Lt. Gov. Tate Reeves joked the turn out at the Stennis-Capitol Press Luncheon for his first appearance there as Lieutenant Governor showed a much larger turnout than when he spoke with the group as Treasurer.

I recall one meeting - held I believe at Galloway Methodist Church in downtown Jackson - where Reeves spoke to less than a dozen people, including a couple of print reporters and his staff.

Monday afternoon at the Capital Club in Jackson, the turnout was much different as a packed room of reporters (print, television, etc), lobbyists, elected officials, political operatives and interested members of the public gathered to listen to the new head of the state Senate. Reeves teased he was not as nervous speaking to the press this time as he was recently at the Mississippi Press Association's Roast of Reeves last month, when he had to follow the entertaining anecdotes and ribbing of Sen. Terry Brown of Columbus.

Reeves outlined his major legislative agenda pieces: job creation, education, government efficiency, accountability and transparency, optimizing state services, fiscal conservatism and the Child Protection Act. He said his agenda ultimately impacts job creation because, "Government does not create jobs, it simply creates an environment for the business sector to invest capital and create jobs."

"We must increase funding for public schools," he said, but he wants to go further. He advocated charter schools with an independent commission to grant the charter, charter applicants with a proven track record and a policy where the money follows the child. He also wants to begin school district consolidation by combining the three school districts in Sunflower County - all of which are currently in state conservatorship - into one district. Reeves said this would provide an additional $800,000 in savings to Sunflower schools a year. That agenda item moved quickly through the Senate, passing the Education Committee the day after Reeve's speech and passing the full Senate on Wednesday morning. The consolidation legislation now moves to the House for consideration. Reeves also wants to move toward all appointed superintendents rather than the current mix of elected and appointed officials.


'I'm against raising taxes on anybody, so why would I spend time talking about anything that's not going to happen? We're not
raising taxes.'


In government reform areas, Reeves advocates a change in the method of presenting bills that will show better the deleted text in legislation and amendments. He supports the Attorney General Sunshine Act which would, among other things, allow state agencies to hire and pay outside counsel when they disagree with the legal pursuits of the Attorney General on behalf of their agency, and would require the Attorney General to notify an agency in advance before pursuing a lawsuit on its behalf. A version of that legislation was approved by the House Judiciary-A Committee on Tuesday.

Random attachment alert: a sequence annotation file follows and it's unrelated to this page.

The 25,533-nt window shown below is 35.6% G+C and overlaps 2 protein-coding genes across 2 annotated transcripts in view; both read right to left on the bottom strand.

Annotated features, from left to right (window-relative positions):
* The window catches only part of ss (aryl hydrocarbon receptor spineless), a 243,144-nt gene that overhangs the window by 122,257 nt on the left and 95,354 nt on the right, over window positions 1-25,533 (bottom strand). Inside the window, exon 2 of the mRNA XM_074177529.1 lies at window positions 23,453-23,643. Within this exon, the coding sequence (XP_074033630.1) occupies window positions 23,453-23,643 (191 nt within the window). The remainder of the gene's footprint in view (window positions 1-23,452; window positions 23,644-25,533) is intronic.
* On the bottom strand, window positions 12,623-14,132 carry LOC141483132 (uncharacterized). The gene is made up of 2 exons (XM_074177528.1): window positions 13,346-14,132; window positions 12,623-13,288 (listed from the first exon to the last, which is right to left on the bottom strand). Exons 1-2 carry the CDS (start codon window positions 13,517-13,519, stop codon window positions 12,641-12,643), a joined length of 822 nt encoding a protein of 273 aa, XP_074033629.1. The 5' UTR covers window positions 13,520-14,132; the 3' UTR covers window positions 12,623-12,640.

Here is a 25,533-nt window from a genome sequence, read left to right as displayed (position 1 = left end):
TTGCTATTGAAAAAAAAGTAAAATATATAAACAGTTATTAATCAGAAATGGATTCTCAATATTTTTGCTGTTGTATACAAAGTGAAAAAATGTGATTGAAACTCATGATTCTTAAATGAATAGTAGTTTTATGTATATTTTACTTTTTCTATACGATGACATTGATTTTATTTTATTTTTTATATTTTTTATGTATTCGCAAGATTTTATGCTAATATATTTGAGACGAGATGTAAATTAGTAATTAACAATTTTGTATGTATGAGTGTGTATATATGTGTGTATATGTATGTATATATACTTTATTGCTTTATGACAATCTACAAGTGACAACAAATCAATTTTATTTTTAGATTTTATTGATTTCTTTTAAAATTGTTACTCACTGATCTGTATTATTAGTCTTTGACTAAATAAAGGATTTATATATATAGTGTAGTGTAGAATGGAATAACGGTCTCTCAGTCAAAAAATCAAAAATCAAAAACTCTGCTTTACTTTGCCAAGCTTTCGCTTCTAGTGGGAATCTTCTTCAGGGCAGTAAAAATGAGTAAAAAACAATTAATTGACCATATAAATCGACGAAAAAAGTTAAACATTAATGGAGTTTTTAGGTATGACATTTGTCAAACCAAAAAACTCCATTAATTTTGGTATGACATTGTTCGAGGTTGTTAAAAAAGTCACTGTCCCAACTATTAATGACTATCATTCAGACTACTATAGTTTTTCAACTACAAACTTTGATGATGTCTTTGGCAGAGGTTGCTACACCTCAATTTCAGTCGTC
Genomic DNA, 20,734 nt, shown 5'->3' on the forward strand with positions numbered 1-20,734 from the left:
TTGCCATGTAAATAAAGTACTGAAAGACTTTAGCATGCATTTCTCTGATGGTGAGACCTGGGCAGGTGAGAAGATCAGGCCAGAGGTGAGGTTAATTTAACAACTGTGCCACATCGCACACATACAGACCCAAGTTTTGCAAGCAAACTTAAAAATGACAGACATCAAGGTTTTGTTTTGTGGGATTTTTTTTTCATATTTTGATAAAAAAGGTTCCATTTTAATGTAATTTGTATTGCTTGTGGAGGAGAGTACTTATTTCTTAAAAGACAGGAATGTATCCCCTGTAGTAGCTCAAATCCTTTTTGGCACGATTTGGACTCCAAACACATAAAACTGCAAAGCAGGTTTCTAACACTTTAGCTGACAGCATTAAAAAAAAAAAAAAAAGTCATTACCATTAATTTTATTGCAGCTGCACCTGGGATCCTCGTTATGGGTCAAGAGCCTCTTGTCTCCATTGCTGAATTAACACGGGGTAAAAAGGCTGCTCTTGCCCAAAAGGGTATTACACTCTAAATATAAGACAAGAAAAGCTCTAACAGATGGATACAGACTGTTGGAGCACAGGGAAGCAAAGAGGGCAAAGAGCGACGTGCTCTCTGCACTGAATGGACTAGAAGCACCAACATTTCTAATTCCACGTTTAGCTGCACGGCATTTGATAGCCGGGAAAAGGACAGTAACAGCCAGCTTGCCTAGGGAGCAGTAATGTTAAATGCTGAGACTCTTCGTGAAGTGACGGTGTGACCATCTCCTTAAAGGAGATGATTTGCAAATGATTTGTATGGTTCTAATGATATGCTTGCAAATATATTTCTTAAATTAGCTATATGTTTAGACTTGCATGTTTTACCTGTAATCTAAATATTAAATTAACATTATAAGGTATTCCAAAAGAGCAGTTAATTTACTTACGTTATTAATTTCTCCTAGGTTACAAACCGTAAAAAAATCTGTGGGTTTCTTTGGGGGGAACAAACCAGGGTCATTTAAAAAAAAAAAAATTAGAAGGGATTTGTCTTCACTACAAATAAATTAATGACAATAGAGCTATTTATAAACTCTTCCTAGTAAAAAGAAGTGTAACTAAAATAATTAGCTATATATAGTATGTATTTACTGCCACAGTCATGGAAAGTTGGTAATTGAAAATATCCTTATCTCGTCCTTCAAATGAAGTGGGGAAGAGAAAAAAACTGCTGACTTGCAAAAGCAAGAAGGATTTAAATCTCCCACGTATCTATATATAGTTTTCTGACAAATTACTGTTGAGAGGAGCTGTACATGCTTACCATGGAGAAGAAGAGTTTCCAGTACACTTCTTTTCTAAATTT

Reeves wants procurement reforms to allow the Department of Finance and Administration to award statewide contracts for services to seek lower costs.

On spending, Reeves would like the Legislature to return to the 98 percent rule to provide a 2 percent buffer between spending and revenue estimates, and he seeks changes to "reign in our credit card spending" - bonded indebtedness. He said the state currently pays $450 million on debt principle and interest a year and that is $450 million that "can't go to education...can't go to law enforcement." He said we must decide if long-term benefits outweigh short-term costs in bonding decisions.

Reeves closed in saying he expects a form of the Child Protection Act to pass the Senate. Similar legislation passed the House of Representatives last week on a vote of 106-9.

When asked about raising state revenue, Reeves was emphatic, "I'm against raising taxes on anybody, so why would I spend time talking about anything that's not going to happen? We're not raising taxes."

Reeves was also questioned on whether he agreed with Gov. Phil Bryant's proposal to level fund the Mississippi Adequate Education Program (MAEP) using $73 million in local school district reserves. Reeves said, "It is impossible for us to make decisions on splitting up the pie until we know how big the pie is." He said three budget proposals have been submitted in the past two months: the Joint Legislative Budget Committee recommendation in December, and two executive budget recommendations: one from former Gov. Haley Barbour in December before leaving office, and another by now Gov. Bryant in January. Reeves did mention "a lot of these reserve funds are in districts who properly and appropriately manage their budgets" and he didn't want to "punish" districts who have been "good stewards of taxpayers' dollars."

Senate and House leadership appear to be on the same page on several policy initiatives, but the session has three months to go with redistricting and a budget to complete. But a good place to follow the activities at the Capitol continues to be this luncheon, held twice a month during session and monthly out of session by the Capitol Press Corps and Mississippi State University's Stennis Institute of Government. The next event is Feb. 20 at noon and it is open to the public. Registration costs $20 which includes lunch.

Brian Perry is a partner with Capstone Public Affairs, LLC and a columnist for the Madison County Journal. Contact him at reasonablyright@brianperry.ms or follow him @CapstonePerry on Twitter.